Never in the history of mankind has the question “How do you want your eggs?” been answered with
“Egg Cakes, please.”
I have never been able to drink any beverage with the word tea in the name. It is difficult for me to not spit tea out. Horrible, horrible stuff.
But key lime stuff is usually very good. And Raspberries are fantastic.
So Debby and I were traveling home from out northeast a few years ago and we stopped I don’t know where but I’m thinking it was far west New York near Pennsylvania.
I browsed the preserves. And there it was: White Tea Key Lime Raspberry Preserve made by Cherchies in Malvern, PA. I almost didn’t get it due to white tea being not only in the name, but first!! On the other hand, it was only $5 (at that time) for 13.5 oz and there was the key lime and raspberry part.
So I bought it. I’m a bit more adventurous than I used to be.
Outstanding preserves. Great flavor that is completely different than anything I’ve ever had. Not just different, but good different. It’s been awhile since I ran out so I can’t be more specific. But I sure was sorry when I ran out.
I can’t wait to be out that way again. I’ll be stocking up a bit the next time I find the stuff.
Maybe I’ll even break down and order some one of these days.
I forget what it was Debby and I were doing in that part of Indiana earlier this summer when we happened upon Wilson Farm Market. Well, we were driving around to see what we might see when we happened upon the market. I simply do not remember why we were in that part of the state.
Anyways. We stopped at the market and looked around, Debby looking for fresh fruits and vegetables and I, seeing food in jars started looking for the jams.
I bought one jar of Red Raspberry Jam with No Granulated Sugars Added. It has only five grams of sugar and the ingrediant list shows red raspberries (always nice to see the fruit come in first!), white grape concentrate, pectin, and water. And it cost $4.99 for 18 ounces!
And the next time we are down that way, I’ll buy more. Excellent jam. Not at all too sweet. The bulk of the jam consisted of bits of raspberry still intact and had a good flavor of red raspberries. If you like red raspberries, I don’t know how you would not like this jam.
The only nit I would pick is the amount of water added. Not that the product is thin particularly, but I think it could be thicker than it was.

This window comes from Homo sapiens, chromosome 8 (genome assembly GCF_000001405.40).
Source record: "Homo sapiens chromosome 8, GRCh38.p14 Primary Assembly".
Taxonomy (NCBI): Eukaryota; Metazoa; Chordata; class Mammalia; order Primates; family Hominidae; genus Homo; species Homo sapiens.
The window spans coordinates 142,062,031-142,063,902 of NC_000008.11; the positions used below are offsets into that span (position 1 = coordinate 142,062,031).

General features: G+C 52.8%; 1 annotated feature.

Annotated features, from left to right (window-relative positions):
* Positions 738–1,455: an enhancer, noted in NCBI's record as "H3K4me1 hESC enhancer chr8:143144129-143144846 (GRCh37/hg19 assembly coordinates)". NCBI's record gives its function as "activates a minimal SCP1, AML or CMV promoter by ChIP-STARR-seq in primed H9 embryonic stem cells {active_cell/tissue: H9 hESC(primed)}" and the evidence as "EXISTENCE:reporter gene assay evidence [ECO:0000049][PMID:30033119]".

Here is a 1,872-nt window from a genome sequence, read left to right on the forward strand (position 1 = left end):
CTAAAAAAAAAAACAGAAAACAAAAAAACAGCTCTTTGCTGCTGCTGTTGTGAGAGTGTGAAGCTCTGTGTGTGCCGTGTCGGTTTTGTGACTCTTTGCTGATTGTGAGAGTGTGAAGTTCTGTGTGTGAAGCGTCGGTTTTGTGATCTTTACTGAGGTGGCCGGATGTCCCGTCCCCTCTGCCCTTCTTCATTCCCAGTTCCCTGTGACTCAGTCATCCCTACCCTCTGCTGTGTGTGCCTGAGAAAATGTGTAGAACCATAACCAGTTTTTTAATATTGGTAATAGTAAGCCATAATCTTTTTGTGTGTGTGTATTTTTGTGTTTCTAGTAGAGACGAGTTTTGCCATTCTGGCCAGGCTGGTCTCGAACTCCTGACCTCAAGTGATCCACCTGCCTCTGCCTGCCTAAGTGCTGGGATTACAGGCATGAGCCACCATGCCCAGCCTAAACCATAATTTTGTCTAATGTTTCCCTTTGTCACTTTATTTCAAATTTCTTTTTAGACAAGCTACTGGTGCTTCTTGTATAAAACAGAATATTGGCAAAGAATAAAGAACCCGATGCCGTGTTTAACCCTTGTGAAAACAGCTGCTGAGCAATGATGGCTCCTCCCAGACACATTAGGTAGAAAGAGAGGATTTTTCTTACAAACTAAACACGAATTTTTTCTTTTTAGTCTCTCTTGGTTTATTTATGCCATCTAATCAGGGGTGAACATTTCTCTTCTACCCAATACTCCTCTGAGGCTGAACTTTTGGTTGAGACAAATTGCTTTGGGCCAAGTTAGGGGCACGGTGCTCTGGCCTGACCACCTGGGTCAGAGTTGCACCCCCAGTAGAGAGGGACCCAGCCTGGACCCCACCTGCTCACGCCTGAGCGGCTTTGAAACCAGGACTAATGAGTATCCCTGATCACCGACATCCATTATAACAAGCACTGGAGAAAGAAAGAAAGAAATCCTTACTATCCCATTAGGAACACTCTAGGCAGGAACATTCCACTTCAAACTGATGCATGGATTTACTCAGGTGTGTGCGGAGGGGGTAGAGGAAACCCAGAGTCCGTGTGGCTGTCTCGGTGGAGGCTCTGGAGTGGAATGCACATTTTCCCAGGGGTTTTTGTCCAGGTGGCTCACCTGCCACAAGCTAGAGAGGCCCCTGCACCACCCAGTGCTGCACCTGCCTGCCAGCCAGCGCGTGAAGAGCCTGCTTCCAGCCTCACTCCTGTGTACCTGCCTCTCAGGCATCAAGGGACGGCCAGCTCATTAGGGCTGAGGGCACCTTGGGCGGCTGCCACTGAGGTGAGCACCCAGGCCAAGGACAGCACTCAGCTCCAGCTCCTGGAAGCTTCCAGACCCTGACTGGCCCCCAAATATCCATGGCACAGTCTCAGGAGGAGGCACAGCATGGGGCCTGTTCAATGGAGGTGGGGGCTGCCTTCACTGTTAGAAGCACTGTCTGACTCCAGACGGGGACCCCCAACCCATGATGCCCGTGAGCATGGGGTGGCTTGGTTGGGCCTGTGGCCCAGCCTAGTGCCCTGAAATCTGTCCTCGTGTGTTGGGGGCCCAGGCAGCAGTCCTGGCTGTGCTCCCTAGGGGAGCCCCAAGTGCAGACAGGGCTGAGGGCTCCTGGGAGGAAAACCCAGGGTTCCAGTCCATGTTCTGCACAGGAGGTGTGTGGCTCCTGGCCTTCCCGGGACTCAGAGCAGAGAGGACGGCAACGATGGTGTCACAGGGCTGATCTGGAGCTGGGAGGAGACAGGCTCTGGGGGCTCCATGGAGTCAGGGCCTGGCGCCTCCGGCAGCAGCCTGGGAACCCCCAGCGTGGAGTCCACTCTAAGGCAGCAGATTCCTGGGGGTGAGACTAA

Yesterday, Debby and I took a Sunday drive to check out a couple of Indiana wineries. Visiting wineries is one of our favorite things to do. I have only recently developed a taste for wine and I certainly lack the vocabulary to discuss wine, but why should that stop me?
We started out at Wilson Wines “in” Modoc, Indiana. I say “in” because I did not see any towns in the vicinity of the winery. The winery does not look like much as one drives past an assortment of outbuildings to get to the winery, which mostly looks like just another outbuilding. A friendly, polite but not overly talkative gentleman showed us the wine list: eight whites, three reds, and seven fruit and non traditional wines.
We tasted five wines. We liked the Seyval Blanc (dry white), the Autumn White (semi-dry) and the Marechal Foch (semi-sweet). Well, I liked the first two and Debby liked the last two. If you like those kinds of wine, I can’t believe you would not like these.
The American Riesling was OK. I have had a few rieslings that I thought were OK, but this one didn’t quite do it for me. Debby liked it better than I.
We also tasted the Indian Trail Red (dry). It had quite a strong flavor (lots of tannins we were told) and was not to our taste.
I lack the vocabulary and I have a limited palette, but we’ve been to a lot of wineries over the past few years and Wilson Wines are as good as any others we’ve had. It is a bit out of the way, but worth the trip. We bought two bottles, the Autumn White and the Marechal Foch.